Welcome to Ask Eater, a column from Eater New York where the site’s editors, reporters, and critics answer specific or baffling restaurant requests from readers and friends. A new question and answer will run every Thursday. Have a question for us? Submit your question in this form.
I’m turning 40 this summer and I need help executing on the vision I have in my head for a beautiful, warm birthday dinner for a big group (about 30 people) with a breathtaking view of our sparkling city. I’ve recently made it through some scary health issues, and I want to celebrate being alive, thank my beautiful friends and family for their support and love, and have a night to remember in true New York style.
I want the dinner to be formal, with the kind of service that makes people feel fancy and well taken care of, but doesn’t intimidate anyone or make them feel like they don’t belong. The one thing that I want to do to treat *myself* is to have a stunning, jaw-dropping view. This could be a place in DUMBO that overlooks the bridges, water, and skyline; or a place up high that looks down on the city. I’m aiming to give my friends a “New York moment” in a non-touristy way.
I’m going to pay for this myself and don’t mind spending for the experience — something up to $100-$150 a person (all inclusive).
— Celebrating With Style
Hey there! Congratulations on being healthy, alive, and 40!
There are tons of New York restaurants with great food, and a myriad venues with great views, but looking for both narrows your options a bit. You don’t want to squander the brilliant cityscape on kobe pigs in a blanket at the Rainbow Room, or on overpriced buffalo wings at One World Trade. But you also don’t want to blow your savings and do a buyout of Per Se or Aviary with their stunning Central Park South views.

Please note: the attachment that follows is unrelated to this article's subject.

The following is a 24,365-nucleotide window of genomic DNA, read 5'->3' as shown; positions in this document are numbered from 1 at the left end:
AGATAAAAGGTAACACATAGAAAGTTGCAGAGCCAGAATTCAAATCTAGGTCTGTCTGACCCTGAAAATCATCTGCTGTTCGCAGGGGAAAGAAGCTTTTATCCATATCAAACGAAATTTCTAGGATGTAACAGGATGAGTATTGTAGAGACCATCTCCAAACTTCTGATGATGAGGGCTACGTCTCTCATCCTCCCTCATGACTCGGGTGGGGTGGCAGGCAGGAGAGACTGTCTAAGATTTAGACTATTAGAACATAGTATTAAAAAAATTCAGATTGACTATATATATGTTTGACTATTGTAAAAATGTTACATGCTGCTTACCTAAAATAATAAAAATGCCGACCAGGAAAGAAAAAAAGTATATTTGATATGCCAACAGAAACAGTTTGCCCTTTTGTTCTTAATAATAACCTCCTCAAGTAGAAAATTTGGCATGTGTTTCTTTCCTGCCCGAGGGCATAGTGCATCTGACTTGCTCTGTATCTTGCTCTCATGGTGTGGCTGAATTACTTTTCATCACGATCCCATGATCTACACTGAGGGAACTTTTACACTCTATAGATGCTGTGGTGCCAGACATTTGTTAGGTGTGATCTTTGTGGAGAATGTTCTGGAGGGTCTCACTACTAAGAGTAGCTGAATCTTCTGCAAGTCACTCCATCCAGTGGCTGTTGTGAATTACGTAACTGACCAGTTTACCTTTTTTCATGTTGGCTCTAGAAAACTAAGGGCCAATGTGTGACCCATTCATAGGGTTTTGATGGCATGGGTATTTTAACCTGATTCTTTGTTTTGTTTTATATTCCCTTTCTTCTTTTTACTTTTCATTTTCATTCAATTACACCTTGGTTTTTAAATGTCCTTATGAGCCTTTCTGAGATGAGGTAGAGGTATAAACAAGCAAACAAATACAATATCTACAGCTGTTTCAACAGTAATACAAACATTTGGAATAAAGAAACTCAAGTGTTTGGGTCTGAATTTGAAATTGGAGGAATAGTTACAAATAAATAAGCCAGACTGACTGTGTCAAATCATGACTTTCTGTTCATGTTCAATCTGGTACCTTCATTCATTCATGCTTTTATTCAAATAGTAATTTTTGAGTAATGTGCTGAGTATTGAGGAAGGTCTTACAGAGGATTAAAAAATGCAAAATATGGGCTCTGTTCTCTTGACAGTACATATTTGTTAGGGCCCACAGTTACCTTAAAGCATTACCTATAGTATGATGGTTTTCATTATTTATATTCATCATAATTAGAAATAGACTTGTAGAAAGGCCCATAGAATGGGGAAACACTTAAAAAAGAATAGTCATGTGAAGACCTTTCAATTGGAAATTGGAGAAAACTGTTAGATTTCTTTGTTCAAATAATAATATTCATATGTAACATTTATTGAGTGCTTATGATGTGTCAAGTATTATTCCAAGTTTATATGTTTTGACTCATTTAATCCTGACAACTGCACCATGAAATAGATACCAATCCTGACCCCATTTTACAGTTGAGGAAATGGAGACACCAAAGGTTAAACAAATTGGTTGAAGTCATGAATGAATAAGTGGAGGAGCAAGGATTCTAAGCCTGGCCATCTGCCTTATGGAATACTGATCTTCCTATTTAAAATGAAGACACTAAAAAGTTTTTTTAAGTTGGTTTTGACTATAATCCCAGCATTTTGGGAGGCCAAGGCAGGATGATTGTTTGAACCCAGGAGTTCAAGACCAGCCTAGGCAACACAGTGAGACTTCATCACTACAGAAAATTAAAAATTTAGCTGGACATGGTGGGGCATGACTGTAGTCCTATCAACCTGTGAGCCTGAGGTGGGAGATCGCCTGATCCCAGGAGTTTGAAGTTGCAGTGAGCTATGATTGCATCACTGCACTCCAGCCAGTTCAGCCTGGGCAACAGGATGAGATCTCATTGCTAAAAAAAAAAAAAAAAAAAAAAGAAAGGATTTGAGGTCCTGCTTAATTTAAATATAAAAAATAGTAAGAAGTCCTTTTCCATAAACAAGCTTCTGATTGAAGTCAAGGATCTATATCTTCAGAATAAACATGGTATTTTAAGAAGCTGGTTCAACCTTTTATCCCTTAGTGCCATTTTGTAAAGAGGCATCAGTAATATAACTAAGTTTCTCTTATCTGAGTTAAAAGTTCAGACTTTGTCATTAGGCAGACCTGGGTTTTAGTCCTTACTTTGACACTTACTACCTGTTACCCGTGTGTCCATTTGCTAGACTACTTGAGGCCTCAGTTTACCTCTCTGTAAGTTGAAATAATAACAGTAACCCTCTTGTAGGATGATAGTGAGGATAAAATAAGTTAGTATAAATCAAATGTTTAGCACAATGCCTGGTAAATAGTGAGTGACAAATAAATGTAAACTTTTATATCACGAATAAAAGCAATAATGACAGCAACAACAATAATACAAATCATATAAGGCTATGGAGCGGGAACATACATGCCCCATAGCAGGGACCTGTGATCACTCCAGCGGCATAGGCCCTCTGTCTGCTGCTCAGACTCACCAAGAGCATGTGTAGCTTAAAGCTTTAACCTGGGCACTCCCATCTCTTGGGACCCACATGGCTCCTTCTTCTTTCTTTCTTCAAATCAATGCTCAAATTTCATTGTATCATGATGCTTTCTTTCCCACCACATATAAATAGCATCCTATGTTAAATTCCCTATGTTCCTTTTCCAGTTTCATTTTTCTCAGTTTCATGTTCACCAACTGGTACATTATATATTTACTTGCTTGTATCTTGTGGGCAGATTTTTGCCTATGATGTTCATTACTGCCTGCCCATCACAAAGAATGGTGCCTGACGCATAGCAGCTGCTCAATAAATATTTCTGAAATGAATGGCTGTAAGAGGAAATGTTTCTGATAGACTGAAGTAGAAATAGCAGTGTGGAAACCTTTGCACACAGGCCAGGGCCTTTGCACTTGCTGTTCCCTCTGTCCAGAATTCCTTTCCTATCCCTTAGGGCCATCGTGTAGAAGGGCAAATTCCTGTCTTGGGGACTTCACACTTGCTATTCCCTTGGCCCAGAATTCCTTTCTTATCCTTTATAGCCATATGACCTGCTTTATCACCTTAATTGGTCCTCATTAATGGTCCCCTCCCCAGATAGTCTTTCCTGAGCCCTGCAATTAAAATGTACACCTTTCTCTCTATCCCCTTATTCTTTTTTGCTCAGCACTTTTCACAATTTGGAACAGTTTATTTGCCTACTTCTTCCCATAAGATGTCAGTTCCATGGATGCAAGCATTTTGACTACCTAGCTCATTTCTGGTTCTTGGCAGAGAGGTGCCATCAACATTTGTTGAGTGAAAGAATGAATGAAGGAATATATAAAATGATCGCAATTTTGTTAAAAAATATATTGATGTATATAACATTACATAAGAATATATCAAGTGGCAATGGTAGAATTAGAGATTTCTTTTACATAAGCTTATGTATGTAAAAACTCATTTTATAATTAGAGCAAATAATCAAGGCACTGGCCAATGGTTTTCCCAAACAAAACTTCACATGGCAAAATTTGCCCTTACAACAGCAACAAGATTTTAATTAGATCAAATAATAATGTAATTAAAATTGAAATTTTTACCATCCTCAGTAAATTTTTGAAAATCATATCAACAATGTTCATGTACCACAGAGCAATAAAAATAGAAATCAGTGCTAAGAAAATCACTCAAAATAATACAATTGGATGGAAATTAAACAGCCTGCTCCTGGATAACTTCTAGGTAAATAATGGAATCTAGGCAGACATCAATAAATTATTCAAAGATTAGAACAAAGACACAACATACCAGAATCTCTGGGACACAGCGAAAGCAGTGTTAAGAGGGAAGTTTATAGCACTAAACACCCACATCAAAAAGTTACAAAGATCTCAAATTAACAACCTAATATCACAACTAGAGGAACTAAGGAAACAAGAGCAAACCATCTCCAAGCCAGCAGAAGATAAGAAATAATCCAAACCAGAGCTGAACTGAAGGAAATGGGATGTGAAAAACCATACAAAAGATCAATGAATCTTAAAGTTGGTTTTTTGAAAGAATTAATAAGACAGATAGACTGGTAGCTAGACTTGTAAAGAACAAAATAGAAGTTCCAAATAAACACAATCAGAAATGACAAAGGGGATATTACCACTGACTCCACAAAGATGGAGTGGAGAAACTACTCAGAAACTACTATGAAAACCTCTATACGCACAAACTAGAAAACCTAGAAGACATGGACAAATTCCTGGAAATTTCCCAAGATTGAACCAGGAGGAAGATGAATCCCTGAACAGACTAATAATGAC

And alas, with 30 people, wherever you go, you will likely need a buyout — or a heck of a private room, which don’t tend to have floor to ceiling windows by their nature.
I’ll argue the venue you’re looking for is Perry St, a solid American restaurant by Jean-Georges and Cedric Vongerichten. It’s not quite as formal as you might like, but it has great food and views of the Hudson, by virtue of its location in a Richard Meier glass tower on West Street. Keep in mind that the restaurant’s white curtains, visible in most of the photos you’ll encounter, are semi-transparent, not opaque, and can likely be drawn up for better views during parties.
And of course if you’re still in doubt, drop by the restaurant yourself for a quick test drive by yourself and maybe one other friend. The rice-cracker crusted tuna is a modern classic; the fried chicken with scotch bonnet sauce (not too spicy) is pretty great too!
— Ryan Sutton